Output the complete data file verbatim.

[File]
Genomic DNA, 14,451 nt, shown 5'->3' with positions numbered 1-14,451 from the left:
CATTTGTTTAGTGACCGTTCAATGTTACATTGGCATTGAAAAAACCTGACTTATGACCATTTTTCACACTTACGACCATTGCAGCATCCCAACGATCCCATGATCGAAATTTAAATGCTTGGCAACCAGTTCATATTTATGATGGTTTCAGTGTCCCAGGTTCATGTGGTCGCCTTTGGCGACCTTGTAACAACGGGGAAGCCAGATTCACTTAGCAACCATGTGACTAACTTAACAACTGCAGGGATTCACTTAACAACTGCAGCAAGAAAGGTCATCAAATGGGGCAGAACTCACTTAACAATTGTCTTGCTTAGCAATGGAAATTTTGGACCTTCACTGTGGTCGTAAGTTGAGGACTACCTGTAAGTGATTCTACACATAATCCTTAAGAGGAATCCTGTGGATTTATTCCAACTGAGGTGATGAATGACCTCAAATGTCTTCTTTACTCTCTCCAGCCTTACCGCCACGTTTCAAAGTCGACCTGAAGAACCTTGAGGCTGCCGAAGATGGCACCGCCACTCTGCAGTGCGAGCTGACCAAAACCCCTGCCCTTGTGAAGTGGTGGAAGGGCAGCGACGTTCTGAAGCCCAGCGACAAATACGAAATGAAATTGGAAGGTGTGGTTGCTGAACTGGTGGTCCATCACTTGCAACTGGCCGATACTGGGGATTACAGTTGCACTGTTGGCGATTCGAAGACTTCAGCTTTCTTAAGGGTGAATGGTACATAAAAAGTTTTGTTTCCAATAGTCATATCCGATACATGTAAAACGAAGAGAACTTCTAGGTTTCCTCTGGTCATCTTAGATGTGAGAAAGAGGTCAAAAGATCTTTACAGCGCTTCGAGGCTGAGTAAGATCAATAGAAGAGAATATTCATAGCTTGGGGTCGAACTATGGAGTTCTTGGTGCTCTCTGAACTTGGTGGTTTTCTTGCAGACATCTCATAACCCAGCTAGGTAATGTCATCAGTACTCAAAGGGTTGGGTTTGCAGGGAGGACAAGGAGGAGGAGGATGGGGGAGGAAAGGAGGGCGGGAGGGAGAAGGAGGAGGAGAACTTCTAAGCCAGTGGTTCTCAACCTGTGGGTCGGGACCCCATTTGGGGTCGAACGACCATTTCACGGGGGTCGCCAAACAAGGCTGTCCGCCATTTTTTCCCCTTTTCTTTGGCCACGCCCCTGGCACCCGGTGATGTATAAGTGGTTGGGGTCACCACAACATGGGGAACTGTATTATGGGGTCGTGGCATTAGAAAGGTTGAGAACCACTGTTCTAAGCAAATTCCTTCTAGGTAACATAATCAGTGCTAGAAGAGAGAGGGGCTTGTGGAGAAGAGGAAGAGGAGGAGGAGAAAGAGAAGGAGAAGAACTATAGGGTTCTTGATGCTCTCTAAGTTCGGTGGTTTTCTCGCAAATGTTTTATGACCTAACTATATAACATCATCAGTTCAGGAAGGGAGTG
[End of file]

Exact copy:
Genomic DNA, 14,451 nt, shown 5'->3' with positions numbered 1-14,451 from the left:
CATTTGTTTAGTGACCGTTCAATGTTACATTGGCATTGAAAAAACCTGACTTATGACCATTTTTCACACTTACGACCATTGCAGCATCCCAACGATCCCATGATCGAAATTTAAATGCTTGGCAACCAGTTCATATTTATGATGGTTTCAGTGTCCCAGGTTCATGTGGTCGCCTTTGGCGACCTTGTAACAACGGGGAAGCCAGATTCACTTAGCAACCATGTGACTAACTTAACAACTGCAGGGATTCACTTAACAACTGCAGCAAGAAAGGTCATCAAATGGGGCAGAACTCACTTAACAATTGTCTTGCTTAGCAATGGAAATTTTGGACCTTCACTGTGGTCGTAAGTTGAGGACTACCTGTAAGTGATTCTACACATAATCCTTAAGAGGAATCCTGTGGATTTATTCCAACTGAGGTGATGAATGACCTCAAATGTCTTCTTTACTCTCTCCAGCCTTACCGCCACGTTTCAAAGTCGACCTGAAGAACCTTGAGGCTGCCGAAGATGGCACCGCCACTCTGCAGTGCGAGCTGACCAAAACCCCTGCCCTTGTGAAGTGGTGGAAGGGCAGCGACGTTCTGAAGCCCAGCGACAAATACGAAATGAAATTGGAAGGTGTGGTTGCTGAACTGGTGGTCCATCACTTGCAACTGGCCGATACTGGGGATTACAGTTGCACTGTTGGCGATTCGAAGACTTCAGCTTTCTTAAGGGTGAATGGTACATAAAAAGTTTTGTTTCCAATAGTCATATCCGATACATGTAAAACGAAGAGAACTTCTAGGTTTCCTCTGGTCATCTTAGATGTGAGAAAGAGGTCAAAAGATCTTTACAGCGCTTCGAGGCTGAGTAAGATCAATAGAAGAGAATATTCATAGCTTGGGGTCGAACTATGGAGTTCTTGGTGCTCTCTGAACTTGGTGGTTTTCTTGCAGACATCTCATAACCCAGCTAGGTAATGTCATCAGTACTCAAAGGGTTGGGTTTGCAGGGAGGACAAGGAGGAGGAGGATGGGGGAGGAAAGGAGGGCGGGAGGGAGAAGGAGGAGGAGAACTTCTAAGCCAGTGGTTCTCAACCTGTGGGTCGGGACCCCATTTGGGGTCGAACGACCATTTCACGGGGGTCGCCAAACAAGGCTGTCCGCCATTTTTTCCCCTTTTCTTTGGCCACGCCCCTGGCACCCGGTGATGTATAAGTGGTTGGGGTCACCACAACATGGGGAACTGTATTATGGGGTCGTGGCATTAGAAAGGTTGAGAACCACTGTTCTAAGCAAATTCCTTCTAGGTAACATAATCAGTGCTAGAAGAGAGAGGGGCTTGTGGAGAAGAGGAAGAGGAGGAGGAGAAAGAGAAGGAGAAGAACTATAGGGTTCTTGATGCTCTCTAAGTTCGGTGGTTTTCTCGCAAATGTTTTATGACCTAACTATATAACATCATCAGTTCAGGAAGGGAGTG